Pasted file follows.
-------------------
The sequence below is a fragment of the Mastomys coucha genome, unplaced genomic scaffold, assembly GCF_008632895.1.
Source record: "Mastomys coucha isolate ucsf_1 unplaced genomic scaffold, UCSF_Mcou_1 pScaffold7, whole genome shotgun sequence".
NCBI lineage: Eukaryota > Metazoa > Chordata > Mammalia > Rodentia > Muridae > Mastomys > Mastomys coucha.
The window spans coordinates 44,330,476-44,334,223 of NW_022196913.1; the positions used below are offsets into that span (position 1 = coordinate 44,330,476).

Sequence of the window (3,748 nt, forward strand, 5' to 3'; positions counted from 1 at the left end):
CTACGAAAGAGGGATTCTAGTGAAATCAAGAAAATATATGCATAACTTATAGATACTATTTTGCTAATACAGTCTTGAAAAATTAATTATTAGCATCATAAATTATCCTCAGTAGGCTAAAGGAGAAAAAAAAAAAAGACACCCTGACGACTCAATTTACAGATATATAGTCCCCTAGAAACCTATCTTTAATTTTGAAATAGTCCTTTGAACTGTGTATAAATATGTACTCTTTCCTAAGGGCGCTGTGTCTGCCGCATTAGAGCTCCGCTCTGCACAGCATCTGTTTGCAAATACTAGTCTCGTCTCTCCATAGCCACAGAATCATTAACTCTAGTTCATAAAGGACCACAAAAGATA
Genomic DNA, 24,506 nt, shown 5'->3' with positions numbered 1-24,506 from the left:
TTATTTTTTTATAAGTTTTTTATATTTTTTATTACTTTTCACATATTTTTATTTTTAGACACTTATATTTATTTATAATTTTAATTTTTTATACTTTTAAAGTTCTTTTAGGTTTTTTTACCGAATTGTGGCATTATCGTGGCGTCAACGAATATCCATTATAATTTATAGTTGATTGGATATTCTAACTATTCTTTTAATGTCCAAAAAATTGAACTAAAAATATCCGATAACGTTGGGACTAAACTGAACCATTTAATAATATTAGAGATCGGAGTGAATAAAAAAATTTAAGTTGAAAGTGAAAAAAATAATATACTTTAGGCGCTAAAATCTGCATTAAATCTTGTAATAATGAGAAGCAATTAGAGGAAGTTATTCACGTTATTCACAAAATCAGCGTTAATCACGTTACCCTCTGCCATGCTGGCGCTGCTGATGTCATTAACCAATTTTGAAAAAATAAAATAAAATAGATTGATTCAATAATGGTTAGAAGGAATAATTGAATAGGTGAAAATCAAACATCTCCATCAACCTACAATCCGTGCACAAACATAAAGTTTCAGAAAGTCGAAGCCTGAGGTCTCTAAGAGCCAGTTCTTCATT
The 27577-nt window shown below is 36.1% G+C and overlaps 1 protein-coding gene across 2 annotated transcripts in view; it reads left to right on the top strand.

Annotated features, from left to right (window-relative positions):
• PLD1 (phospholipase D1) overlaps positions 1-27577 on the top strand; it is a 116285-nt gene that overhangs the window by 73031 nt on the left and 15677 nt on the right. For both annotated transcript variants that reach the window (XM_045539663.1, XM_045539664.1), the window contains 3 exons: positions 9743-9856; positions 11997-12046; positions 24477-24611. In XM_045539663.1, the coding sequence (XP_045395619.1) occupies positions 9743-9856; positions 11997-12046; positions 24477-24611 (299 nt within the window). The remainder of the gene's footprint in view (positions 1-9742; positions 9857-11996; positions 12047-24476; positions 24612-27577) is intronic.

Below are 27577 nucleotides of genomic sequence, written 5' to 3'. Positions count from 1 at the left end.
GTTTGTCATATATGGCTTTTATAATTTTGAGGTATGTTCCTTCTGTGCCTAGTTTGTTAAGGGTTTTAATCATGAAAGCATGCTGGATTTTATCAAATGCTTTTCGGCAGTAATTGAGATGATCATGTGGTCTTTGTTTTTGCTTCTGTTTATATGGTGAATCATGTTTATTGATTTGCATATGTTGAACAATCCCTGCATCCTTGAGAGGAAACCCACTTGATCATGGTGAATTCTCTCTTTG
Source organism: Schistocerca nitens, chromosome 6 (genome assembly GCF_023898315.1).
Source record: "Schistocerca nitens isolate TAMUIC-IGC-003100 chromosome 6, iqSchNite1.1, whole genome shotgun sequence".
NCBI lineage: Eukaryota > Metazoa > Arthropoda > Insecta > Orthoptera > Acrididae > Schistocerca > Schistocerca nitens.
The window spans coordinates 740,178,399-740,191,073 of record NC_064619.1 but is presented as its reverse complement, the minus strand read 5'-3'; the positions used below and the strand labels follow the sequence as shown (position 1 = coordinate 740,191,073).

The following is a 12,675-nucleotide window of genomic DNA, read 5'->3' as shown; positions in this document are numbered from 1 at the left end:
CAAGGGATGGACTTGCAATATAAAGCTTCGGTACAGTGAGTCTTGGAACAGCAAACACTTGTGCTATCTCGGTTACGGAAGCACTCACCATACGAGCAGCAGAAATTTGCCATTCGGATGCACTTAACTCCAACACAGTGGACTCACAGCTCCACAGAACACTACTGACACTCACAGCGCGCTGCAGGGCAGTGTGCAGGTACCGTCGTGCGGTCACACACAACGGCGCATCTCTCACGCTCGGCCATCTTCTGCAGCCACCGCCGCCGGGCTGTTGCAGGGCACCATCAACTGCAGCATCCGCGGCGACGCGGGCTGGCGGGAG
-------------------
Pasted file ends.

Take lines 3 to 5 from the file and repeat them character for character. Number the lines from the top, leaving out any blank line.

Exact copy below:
NCBI lineage: Eukaryota > Metazoa > Chordata > Mammalia > Rodentia > Muridae > Mastomys > Mastomys coucha.
The window spans coordinates 44,330,476-44,334,223 of NW_022196913.1; the positions used below are offsets into that span (position 1 = coordinate 44,330,476).

Sequence of the window (3,748 nt, forward strand, 5' to 3'; positions counted from 1 at the left end):